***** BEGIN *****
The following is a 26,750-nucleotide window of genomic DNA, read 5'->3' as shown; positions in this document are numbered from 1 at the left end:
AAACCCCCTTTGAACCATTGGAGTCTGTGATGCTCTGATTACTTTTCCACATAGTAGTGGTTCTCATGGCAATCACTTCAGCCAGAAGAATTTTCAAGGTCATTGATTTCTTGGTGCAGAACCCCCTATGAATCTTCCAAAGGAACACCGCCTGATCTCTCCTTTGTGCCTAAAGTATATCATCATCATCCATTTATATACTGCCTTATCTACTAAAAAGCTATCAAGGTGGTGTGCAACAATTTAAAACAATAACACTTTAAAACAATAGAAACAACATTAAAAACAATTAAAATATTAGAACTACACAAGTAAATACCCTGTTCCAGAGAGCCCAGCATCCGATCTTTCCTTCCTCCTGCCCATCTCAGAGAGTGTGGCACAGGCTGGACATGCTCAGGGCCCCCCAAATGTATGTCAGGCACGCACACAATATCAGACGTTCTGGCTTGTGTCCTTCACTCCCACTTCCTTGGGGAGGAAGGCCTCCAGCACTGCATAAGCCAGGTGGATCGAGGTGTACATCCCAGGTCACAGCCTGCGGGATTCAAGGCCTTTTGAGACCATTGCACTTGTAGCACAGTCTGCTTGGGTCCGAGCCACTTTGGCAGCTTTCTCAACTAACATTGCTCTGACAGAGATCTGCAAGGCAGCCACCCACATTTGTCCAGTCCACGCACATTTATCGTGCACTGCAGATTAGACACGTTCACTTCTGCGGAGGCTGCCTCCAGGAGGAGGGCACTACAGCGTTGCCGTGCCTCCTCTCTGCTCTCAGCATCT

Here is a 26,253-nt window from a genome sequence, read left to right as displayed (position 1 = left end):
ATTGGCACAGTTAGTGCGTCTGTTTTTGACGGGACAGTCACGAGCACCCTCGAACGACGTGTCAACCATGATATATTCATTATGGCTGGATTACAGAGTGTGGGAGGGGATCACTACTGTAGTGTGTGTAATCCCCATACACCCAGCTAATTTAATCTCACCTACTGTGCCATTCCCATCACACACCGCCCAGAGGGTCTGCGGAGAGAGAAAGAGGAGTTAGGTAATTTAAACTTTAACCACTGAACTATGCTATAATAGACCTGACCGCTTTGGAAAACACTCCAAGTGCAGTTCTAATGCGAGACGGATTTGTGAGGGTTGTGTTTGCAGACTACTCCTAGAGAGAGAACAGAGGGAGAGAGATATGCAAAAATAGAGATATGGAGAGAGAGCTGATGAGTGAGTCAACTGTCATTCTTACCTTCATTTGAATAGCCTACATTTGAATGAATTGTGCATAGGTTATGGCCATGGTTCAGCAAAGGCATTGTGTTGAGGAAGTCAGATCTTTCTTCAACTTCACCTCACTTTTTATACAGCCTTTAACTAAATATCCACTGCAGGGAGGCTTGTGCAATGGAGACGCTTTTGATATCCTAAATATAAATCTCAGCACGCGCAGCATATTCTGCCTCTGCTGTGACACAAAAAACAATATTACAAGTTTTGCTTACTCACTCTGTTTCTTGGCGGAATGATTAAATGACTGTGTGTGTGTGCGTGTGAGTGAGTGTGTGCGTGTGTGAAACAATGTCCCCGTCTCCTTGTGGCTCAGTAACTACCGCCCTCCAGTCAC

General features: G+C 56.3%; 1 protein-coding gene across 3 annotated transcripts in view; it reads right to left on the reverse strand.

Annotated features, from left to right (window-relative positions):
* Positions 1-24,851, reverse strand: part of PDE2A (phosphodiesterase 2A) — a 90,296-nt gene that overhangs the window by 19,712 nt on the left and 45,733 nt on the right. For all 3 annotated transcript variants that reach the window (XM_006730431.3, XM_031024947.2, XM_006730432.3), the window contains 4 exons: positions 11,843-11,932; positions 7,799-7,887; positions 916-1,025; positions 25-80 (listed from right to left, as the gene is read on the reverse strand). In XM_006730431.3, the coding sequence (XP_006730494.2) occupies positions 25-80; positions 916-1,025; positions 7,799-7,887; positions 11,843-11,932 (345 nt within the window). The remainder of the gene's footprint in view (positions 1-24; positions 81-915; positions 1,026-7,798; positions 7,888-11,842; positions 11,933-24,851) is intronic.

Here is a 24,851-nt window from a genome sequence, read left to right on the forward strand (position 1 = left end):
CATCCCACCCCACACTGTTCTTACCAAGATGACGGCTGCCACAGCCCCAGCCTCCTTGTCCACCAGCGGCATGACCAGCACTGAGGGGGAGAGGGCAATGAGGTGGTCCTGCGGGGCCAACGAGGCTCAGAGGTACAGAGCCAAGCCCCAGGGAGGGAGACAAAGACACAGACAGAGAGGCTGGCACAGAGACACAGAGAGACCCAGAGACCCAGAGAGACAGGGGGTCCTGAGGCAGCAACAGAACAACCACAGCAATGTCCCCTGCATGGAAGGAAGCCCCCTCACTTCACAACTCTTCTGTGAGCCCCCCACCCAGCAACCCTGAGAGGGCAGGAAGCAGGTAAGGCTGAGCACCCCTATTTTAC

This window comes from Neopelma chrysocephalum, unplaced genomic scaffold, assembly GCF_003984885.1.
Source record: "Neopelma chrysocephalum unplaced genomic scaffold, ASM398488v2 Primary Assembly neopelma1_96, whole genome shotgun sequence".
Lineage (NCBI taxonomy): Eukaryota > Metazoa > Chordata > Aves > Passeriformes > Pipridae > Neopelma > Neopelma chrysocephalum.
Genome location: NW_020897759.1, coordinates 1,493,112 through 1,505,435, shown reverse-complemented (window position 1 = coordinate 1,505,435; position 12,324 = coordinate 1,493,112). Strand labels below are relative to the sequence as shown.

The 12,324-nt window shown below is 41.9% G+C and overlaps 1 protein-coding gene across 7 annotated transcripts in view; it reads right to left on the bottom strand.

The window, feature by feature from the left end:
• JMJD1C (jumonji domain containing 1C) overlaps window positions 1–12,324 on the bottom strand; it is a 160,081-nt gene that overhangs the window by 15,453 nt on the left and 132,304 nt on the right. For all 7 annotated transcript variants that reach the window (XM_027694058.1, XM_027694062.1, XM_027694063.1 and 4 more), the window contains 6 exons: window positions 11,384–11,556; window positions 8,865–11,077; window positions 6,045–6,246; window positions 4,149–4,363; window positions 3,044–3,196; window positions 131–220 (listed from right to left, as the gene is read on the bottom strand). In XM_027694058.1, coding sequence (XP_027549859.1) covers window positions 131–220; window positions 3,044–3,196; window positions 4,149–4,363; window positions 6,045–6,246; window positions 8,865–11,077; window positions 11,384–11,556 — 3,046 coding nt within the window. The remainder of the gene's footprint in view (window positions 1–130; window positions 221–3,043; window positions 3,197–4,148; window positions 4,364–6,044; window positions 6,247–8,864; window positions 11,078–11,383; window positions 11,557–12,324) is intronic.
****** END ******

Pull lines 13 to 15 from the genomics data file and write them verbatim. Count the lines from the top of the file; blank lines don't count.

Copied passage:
Genome location: NW_020897759.1, coordinates 1,493,112 through 1,505,435, shown reverse-complemented (window position 1 = coordinate 1,505,435; position 12,324 = coordinate 1,493,112). Strand labels below are relative to the sequence as shown.

The 12,324-nt window shown below is 41.9% G+C and overlaps 1 protein-coding gene across 7 annotated transcripts in view; it reads right to left on the bottom strand.

The window, feature by feature from the left end: